Old Chicago Restaurants Toast Drink Menu InnovationJanuary 9, 2012 By: Donna Hood Crecca
Quick-response (QR) codes, iPads, icons and projection: These are just some of the menu innovations in test or development by Old Chicago, the casual beer-centric concept within the CraftWorks Restaurants & Breweries Inc. portfolio. Director of Liquid Assets Mark Newman is energizing the beer menu with some decidedly out-of-the-box features and formats at the 100-location chain. More than 100 beers on tap and in the bottle are the calling card of this casual concept based in Chattanooga, Tenn.
Today’s cutting-edge technologies provide the greatest opportunities to drive drink sales and solve some age-old challenges, says Newman. “The menu is the biggest sales tool, short of the individual server. When you have 100-200 restaurants, you find the talent pool is always evolving; they’re moving on even if it’s after a year or 18 months." The challenge is, how do you create and manage a standard consistently?
“We’re finding that technology allows us to provide information to the guest — lots of information — and gives the server different ways to interact with the guest,” he explains. “The other side is that it offers a new experience to the current crowd and is attractive to the new guests we’re trying to bring into the restaurants.”
A QR code that leads guests to a site offering in-depth details on various beers, including ABV, IBU, tasting notes and background information, has been in test on the beer menu in nine Old Chicago locations since November. Newman says QR codes are gaining traction with guests, and he hopes to expand their use to other locations soon.
The QR codes join iconography on the menu, which indicates characteristics with clever icons: hoppy (a rabbit), malt (a malted glass), spice (a pepper shaker), balanced (scales of justice), fruit (cherries), citrus (an orange wheel), chocolate (a chocolate kiss) and so on. The icons not only help the guest quickly understand the beer’s characteristics, but also cue servers.
“Our menus are printed in-house and can change every day,” Newman says. “While many of our servers are raving beer enthusiasts, and one or more staffers in every store are Cicerone trained, it’s still a challenge to keep servers up-to-speed on new additions to the menu. We’re finding the icons on the menu point them in the right direction to discuss the beers with the guest.”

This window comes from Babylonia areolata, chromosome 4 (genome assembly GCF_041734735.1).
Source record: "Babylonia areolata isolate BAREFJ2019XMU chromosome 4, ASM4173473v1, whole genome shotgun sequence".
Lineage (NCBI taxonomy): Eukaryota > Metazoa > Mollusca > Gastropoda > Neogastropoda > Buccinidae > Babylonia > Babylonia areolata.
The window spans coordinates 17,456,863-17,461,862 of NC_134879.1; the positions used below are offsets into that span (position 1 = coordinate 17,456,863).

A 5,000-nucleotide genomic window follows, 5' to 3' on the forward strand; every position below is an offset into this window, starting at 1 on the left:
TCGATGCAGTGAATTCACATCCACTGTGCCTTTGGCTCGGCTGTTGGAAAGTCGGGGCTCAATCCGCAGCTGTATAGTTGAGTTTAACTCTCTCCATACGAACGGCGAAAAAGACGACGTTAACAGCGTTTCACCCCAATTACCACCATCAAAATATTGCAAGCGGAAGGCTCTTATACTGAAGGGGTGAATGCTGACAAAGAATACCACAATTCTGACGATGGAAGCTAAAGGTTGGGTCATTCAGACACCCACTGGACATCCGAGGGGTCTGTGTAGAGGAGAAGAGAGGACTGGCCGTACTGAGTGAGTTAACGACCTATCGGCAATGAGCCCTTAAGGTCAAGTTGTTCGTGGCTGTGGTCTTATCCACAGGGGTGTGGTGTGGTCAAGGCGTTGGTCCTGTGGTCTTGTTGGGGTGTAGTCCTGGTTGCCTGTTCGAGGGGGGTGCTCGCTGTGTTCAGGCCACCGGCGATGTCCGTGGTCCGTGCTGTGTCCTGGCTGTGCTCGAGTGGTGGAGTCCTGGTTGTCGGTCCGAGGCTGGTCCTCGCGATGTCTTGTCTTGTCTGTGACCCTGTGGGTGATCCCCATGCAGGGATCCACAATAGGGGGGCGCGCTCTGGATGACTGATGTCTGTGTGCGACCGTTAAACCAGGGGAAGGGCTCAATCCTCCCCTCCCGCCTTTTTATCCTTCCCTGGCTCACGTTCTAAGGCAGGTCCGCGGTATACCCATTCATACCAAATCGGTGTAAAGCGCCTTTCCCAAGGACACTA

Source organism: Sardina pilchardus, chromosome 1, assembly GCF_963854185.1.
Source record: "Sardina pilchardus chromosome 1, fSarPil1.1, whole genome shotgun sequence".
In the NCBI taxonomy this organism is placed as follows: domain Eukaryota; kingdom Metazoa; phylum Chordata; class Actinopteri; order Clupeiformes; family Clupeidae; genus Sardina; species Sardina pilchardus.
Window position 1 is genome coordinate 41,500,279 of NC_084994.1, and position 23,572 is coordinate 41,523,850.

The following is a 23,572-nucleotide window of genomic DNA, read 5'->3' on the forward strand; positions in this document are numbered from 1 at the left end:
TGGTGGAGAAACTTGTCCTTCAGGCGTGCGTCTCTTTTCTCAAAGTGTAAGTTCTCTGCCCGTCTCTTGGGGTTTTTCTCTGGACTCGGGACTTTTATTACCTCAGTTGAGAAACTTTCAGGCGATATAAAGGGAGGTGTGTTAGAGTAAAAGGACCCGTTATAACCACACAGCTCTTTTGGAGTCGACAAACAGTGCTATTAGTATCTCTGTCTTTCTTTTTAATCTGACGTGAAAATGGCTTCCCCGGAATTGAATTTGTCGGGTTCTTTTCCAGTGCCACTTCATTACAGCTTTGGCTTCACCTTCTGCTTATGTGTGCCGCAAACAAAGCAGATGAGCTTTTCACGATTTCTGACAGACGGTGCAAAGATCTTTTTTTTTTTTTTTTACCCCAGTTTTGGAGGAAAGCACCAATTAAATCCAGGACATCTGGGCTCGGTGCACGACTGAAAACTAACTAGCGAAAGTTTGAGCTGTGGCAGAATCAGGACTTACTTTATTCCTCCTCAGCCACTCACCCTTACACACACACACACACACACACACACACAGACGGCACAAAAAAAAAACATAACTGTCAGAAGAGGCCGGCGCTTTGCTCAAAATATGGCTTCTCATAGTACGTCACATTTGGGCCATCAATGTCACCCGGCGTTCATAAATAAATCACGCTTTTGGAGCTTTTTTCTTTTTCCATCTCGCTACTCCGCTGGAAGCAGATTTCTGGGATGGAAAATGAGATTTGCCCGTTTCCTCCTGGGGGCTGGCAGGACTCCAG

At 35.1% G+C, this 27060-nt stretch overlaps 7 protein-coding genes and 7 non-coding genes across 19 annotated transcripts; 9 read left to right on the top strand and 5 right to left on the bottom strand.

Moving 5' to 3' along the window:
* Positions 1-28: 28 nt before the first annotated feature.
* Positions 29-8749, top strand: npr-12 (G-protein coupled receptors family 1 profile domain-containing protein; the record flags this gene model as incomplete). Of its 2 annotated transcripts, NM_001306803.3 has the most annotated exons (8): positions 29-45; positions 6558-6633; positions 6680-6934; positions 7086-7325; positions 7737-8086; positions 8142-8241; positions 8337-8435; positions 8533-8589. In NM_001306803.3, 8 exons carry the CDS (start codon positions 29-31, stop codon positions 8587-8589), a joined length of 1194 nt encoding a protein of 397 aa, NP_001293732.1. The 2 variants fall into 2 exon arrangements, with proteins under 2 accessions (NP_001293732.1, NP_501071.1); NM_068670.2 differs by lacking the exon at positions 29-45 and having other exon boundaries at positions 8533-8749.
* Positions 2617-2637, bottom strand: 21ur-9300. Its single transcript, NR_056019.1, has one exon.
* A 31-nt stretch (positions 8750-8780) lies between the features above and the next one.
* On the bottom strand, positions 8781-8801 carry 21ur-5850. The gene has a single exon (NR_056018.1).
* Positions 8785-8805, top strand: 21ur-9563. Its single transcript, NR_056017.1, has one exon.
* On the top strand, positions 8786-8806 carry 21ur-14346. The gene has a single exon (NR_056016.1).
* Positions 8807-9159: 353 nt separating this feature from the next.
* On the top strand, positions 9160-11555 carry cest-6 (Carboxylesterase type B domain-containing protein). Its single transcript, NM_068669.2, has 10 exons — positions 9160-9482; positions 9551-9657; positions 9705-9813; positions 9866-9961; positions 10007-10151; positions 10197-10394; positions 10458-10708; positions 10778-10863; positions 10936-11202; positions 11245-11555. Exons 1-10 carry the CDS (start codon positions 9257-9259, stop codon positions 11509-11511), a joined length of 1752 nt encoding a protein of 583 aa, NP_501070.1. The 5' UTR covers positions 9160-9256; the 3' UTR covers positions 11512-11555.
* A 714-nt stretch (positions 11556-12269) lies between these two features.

Old Chicago uses QR codes and iconography to peak guests' interests.
Newman also watched closely the use of iPad wine menus at four locations of CraftWorks' specialty concept ChopHouse & Brewery; the iPad wine lists debuted six months ago. “The technology itself impacts the guests own interaction at the table,” Newman offers. “It’s one thing to be looking down at a book-style wine list; it’s another to be scrolling through the list on an iPad. My wife kept asking me if I was surfing the net! It’s just perceived differently.”
Additionally, the cost of the iPad devices is prohibitive. “You can never have enough of them in the dining room because they’re expensive, and there’s concern about theft,” he says. “We opted not to go the iPad route and decided to go with the QR code instead as our tool to allow the guest to access a depth of information about the beers. With the QR codes, it’s the guest’s choice to use it — they still have the menu in front of them. I can’t say I’ve seen a big-profit ROI on the iPads, although it’s a unique tool.”
Newman continues to investigate other emerging technologies. One is a menu displayed on a TV monitor or projected on a wall. Another high-tech menu is still top-secret, but should launch in March. “A lot of cool attributes are built into that one; it will be a game-changer. It’s a far more innovative format, with social media and other elements incorporated,” he says.
While they may deliver on the cool factor, create a buzz among guests, provide ample information on the brews and differentiate the concept, what’s the impact of these innovative menu formats on service levels? “The goal is that they free up the server to deliver enhanced service. The icons on the menu are really there to stimulate conversation, not replace the server’s description of the beer,” he explains. “All this is being done to enhance the quality of the guest experience. We’re able to deliver a lot of information about beer, which is something our target audience is really interested in and wants from us. We're also able to utilize technology they’re comfortable with while allowing the server to really interact and deliver great service.”
Stay tuned to VIBE for an update on the tech-infused menu Newman debuts at Old Chicago in March.